What to do when things go wrong

There are a few key things to check when your prints aren’t working.  But before we look at solutions we need to have a brief description of your symptoms.

“I can’t get the first layer to stick.”

  1. Make sure the extruder is at the right height. Adjust the limit switch or extruder to 0 height
  2. Make sure the print bed is level. Level the bed.
  3. Make sure you’re printing at the right temperature and that your bed is the right temperature.
  4. Check the ambient temperature of your environment. If it’s too cold or too hot outside, your print can vary drastically!

“The part has bad internal layers and top surfaces.”

  1. Check the extrusion temperature (you may need to increase it by 5 degree bumps).
  2. Check the filament tension.
  3. Clean the filament drive gear.
  4. Decrease your speed.
  5. Make sure your part is properly cooled.

“The outside edges of my parts have lots of little bumps on them.”

  1. Make sure your printer is getting enough data. If printing from a computer, ensure that the computer is not too busy to feed the printer commands. If the printer is pausing it is usually due to the printer being too busy.
  2. Print from the SD card. On some printers you can try and print from the SD card.  This often helps the printer have enough data to run more smoothly.

However, don’t be too quick to assume the problem is in your ABS.  With the right settings and patience hobbyists have succeeded in printing all sorts of materials many of which have very low viscosity.  You should be able to get usable parts even with some lower quality filament.

“Tall sections of my prints look melted or squished together.”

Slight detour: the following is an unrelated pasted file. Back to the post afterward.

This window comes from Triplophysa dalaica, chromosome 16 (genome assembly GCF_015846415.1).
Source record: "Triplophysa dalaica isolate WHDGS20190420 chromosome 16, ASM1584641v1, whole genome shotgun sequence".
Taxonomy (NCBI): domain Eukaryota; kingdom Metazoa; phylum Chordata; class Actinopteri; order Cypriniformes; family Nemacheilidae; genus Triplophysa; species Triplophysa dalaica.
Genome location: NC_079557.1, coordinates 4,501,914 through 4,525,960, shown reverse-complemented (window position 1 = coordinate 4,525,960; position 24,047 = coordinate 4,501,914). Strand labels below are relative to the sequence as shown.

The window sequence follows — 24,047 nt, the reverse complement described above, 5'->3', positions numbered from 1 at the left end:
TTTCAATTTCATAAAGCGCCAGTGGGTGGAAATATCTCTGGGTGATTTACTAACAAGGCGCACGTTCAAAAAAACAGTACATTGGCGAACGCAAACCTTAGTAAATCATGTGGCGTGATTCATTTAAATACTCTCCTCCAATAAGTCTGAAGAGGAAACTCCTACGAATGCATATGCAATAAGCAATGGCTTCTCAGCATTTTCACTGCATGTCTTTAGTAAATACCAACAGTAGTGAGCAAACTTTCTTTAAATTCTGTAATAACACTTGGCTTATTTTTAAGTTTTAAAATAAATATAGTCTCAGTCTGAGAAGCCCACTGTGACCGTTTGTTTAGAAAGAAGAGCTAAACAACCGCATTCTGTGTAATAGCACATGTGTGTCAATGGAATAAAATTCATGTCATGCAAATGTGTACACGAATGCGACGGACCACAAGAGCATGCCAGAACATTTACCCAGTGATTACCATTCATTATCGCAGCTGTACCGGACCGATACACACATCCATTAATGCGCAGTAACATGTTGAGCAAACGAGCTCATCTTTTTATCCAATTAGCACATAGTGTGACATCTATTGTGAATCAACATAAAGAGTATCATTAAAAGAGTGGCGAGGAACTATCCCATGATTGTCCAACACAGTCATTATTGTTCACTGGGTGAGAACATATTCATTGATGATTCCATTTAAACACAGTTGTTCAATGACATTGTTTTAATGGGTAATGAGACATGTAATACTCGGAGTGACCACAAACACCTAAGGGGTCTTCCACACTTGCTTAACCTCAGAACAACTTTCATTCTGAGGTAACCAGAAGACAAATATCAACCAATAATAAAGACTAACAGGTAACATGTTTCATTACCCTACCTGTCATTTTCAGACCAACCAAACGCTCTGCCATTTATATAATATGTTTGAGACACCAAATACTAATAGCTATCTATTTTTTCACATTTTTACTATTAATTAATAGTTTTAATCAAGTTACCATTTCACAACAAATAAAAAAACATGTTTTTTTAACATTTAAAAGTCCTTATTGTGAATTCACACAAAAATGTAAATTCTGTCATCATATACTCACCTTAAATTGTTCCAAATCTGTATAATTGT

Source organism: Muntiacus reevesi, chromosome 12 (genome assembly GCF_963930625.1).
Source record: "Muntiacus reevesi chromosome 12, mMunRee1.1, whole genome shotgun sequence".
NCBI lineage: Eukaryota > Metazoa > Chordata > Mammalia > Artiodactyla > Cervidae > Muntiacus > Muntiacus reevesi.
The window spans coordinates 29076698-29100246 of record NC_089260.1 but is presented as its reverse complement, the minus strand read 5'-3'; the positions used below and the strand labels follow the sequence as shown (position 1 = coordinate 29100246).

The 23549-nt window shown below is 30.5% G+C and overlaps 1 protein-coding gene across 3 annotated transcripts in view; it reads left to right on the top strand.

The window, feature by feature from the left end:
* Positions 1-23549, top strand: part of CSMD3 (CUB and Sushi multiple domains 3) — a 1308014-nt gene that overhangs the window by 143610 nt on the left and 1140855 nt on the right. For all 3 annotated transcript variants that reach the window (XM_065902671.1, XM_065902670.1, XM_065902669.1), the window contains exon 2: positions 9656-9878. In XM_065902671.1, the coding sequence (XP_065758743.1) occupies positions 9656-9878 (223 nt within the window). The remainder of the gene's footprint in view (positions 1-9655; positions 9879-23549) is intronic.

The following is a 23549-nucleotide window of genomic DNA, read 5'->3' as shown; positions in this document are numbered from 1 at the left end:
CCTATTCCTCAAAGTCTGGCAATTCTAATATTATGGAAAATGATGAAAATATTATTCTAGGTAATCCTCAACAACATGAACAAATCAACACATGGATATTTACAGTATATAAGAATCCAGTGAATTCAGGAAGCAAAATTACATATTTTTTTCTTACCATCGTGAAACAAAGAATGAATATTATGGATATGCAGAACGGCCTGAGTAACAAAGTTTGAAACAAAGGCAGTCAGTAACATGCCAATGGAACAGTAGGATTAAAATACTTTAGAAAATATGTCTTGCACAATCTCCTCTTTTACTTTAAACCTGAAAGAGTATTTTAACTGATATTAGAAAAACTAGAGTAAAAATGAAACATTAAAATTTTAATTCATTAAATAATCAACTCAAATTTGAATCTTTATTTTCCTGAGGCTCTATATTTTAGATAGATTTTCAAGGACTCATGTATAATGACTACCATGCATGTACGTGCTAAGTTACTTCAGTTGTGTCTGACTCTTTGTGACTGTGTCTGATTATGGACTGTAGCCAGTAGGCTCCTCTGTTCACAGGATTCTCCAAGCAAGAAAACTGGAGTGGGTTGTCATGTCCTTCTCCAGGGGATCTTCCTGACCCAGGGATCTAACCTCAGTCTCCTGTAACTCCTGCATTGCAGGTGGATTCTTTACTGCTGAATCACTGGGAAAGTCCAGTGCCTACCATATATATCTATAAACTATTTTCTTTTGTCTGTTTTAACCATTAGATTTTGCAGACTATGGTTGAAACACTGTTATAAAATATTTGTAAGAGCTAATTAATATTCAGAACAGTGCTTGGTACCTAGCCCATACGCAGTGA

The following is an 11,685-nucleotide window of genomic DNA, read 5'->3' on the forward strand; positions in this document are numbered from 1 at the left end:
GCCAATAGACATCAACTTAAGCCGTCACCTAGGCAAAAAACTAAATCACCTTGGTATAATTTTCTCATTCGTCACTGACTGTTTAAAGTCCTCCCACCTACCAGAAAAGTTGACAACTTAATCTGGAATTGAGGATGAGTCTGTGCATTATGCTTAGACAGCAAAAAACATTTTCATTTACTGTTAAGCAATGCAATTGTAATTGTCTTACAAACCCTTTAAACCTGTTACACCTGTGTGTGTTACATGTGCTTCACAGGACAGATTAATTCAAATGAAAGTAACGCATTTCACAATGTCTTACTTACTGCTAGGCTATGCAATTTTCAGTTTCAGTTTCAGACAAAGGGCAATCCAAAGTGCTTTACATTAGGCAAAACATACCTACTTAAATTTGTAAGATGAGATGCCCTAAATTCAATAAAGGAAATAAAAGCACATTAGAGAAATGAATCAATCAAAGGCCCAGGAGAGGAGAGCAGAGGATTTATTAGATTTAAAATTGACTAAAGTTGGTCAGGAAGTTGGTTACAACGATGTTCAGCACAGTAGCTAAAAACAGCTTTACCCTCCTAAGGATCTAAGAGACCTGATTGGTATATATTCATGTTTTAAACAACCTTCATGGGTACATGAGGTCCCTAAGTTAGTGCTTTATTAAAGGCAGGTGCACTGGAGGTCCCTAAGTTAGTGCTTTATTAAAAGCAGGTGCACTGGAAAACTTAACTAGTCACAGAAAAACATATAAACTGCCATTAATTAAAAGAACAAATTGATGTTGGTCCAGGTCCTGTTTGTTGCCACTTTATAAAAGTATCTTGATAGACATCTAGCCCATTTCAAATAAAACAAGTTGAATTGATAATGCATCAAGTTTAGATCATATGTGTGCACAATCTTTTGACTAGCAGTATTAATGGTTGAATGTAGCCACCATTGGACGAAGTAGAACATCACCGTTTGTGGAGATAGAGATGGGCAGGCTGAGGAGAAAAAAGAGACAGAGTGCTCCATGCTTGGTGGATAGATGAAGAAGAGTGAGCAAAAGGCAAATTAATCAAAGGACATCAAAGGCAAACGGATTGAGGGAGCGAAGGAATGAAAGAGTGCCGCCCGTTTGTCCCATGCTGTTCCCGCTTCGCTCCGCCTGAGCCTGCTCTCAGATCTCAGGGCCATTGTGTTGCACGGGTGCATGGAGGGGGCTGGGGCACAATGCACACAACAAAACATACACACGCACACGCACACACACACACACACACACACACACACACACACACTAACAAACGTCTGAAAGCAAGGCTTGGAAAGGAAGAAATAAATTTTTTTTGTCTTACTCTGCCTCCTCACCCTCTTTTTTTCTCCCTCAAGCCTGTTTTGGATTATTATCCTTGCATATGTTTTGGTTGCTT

1. Turn on “Cooling”. If your printer has a fan you should enable “Cooling” in the print settings.
  2. Get a small fan. If your printer does not have an integrated fan you should look into getting a small desk fan. This can help dramatically with tall sections of your print or when “bridging” (printing top layers that span gaps).

My part is curling off the bed.”

  1. Make sure that you have a good amount of adhesive on the bed and that you’re applying a fresh layer with every print. In addition, turn on a brim. Having a brim that extends out a bit helps give the part a large base to work with, as well as having more to adhere to.

“My printer will not extrude any material.”

  1. Make sure your hot end is getting hot. Check to make sure the hot end is heating at all.  If it is not, you need to have your printer serviced. It is likely that you have a loose connection, or your electronics have been fried (assuming the printer is still connected and responding to your host software).
  2. Clean the drive gear and adjust tension. The first thing we are going to do is clean the filament touching drive gear and ensure that we have proper tension against the filament.  Usually improper tension or a clogged drive gear will make the print look more like the picture we have for low temperature filament, but it sometimes does prevent extrusion all together.  Clean the pinch wheel with a wire brush, and make sure your tension is good and solid (too much can also prevent extrusion and is more common with direct drives [the motor is directly connected to the drive gear] but less common with geared drives).
  3. Remove the current filament. It may be that you have a small particle in your extruder tip jamming the plastic.  Use the change filament technique described above to pull out any particles that are in the extruder tip.
  4. Check for and remove jams between the extruder and hot end. This is the most extreme type of problem because now it’s time to take things apart.  Sometimes heat can creep up the filament in the extruder and cause a bulge that then cools and prevents any further extrusion. This is usually at the junction between the extruder and hot end. Take off the extruder and remove all the ABS you can (you may need the hot end hot to get all the material out.)  If you can’t get out all the filament by pulling, you may need to try and drive it down through the hot end. We usually use a small allen wrench.  If this fails you can try and drill out the extruder or hot end but you may need to replace parts.  Be sure to take precautions against being shocked or burned.  If you are not qualified to do this work, find someone who is, rather than risk injury.

Thank you for reading this article!

If you have any comments, corrections, or contributions, please drop us an email or give us a call. We are always looking for tips, and best practices – and would love to hear from you.


The MatterHackers Crew